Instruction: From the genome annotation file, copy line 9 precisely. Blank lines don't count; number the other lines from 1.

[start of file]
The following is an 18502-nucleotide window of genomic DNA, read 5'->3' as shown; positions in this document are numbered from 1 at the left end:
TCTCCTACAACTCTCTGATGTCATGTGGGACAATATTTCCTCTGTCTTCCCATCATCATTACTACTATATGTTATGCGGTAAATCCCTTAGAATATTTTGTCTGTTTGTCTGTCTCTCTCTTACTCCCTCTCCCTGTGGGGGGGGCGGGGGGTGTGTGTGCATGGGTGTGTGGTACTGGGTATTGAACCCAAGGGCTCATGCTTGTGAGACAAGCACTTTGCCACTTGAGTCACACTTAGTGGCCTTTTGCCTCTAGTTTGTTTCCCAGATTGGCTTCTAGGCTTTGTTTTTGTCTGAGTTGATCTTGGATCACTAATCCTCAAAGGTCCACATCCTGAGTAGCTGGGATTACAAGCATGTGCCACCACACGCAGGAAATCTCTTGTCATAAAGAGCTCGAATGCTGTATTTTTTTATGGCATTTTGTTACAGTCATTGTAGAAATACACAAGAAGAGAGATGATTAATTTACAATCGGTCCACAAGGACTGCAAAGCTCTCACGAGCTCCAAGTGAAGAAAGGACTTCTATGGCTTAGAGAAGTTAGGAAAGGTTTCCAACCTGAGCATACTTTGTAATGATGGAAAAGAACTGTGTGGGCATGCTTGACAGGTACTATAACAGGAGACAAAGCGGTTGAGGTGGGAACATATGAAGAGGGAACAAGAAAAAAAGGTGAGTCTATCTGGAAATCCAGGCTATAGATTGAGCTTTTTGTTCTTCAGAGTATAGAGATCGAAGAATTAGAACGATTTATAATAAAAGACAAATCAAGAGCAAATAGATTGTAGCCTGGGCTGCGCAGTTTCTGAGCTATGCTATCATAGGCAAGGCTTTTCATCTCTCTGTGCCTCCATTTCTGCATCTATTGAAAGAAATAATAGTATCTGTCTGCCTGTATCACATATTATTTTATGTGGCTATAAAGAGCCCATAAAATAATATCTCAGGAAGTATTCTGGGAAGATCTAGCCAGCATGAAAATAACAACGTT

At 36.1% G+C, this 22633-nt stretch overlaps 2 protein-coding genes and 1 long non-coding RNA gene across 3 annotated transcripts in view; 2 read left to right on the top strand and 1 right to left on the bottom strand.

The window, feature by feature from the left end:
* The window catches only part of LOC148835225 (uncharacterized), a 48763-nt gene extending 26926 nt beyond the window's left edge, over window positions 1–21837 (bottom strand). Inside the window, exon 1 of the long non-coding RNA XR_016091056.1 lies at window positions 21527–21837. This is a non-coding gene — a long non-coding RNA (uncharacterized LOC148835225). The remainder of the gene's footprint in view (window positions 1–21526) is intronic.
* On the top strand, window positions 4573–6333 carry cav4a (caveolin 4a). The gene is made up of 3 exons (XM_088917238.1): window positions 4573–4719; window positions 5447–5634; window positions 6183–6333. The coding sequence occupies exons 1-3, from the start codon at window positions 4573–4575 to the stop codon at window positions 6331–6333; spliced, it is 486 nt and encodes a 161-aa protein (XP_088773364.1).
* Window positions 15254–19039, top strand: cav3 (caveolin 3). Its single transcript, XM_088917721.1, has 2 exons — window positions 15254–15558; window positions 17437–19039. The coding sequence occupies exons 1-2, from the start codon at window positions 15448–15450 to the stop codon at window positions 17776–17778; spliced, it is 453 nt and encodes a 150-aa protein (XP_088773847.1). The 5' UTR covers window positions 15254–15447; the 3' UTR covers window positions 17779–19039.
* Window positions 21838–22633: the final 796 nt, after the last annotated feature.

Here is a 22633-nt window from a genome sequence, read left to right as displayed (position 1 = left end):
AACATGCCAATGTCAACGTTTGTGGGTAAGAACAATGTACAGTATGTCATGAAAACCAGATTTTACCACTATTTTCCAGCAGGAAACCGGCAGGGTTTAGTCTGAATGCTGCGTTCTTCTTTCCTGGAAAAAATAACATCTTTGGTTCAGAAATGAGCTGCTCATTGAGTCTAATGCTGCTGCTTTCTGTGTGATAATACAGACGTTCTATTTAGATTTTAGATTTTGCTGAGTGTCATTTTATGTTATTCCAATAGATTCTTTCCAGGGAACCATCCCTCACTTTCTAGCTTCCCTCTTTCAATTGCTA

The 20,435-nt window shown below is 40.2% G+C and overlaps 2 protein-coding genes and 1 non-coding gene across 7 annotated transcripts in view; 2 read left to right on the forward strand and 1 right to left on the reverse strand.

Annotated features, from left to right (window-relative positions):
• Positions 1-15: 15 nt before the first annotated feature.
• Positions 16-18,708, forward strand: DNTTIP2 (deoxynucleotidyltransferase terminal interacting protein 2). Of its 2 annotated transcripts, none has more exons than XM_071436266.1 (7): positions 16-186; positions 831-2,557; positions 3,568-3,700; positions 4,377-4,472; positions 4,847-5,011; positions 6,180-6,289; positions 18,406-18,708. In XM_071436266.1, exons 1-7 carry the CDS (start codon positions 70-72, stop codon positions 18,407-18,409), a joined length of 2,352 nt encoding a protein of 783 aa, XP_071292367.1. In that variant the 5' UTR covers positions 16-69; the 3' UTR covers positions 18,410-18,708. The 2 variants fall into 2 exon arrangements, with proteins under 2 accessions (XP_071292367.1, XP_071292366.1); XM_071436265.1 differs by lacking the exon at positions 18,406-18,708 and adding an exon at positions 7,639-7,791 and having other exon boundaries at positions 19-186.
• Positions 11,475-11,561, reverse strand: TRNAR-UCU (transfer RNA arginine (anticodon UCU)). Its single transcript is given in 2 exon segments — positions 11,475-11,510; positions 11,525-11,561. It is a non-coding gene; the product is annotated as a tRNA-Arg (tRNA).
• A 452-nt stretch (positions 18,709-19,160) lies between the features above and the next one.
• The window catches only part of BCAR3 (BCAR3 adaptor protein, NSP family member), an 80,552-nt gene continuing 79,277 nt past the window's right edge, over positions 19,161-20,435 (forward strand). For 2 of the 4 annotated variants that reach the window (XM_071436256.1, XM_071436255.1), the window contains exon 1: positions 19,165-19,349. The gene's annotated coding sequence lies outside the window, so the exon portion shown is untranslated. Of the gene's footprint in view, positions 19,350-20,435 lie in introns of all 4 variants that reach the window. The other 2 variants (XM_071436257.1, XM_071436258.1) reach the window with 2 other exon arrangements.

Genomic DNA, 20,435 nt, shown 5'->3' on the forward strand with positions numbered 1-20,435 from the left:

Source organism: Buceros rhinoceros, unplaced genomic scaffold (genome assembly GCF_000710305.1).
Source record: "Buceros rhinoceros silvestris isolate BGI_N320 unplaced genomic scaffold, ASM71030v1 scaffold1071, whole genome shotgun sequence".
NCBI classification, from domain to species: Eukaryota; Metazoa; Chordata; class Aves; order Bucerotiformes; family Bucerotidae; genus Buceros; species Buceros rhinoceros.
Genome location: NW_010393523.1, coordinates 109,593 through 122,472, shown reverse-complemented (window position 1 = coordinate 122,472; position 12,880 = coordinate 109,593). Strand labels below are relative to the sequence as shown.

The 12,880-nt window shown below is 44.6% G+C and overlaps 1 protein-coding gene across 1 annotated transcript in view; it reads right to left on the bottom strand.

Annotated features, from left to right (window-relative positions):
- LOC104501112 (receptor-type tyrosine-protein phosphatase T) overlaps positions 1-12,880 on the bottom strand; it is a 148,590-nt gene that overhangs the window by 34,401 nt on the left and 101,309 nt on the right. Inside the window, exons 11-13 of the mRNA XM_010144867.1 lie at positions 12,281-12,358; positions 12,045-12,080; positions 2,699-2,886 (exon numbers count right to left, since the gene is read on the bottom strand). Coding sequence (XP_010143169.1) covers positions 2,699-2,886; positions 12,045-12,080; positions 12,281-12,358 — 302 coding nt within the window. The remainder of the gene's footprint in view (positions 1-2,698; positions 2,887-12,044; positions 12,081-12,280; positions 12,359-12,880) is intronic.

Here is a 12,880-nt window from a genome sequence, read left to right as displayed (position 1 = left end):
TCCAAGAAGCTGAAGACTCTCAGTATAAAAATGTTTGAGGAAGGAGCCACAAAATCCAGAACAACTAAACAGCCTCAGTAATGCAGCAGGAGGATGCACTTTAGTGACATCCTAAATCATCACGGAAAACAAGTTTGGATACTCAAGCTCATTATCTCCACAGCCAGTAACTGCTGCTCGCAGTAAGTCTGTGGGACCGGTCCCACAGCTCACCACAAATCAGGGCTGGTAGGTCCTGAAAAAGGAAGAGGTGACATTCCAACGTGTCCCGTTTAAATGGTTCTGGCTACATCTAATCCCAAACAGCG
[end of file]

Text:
Here is a 22633-nt window from a genome sequence, read left to right as displayed (position 1 = left end):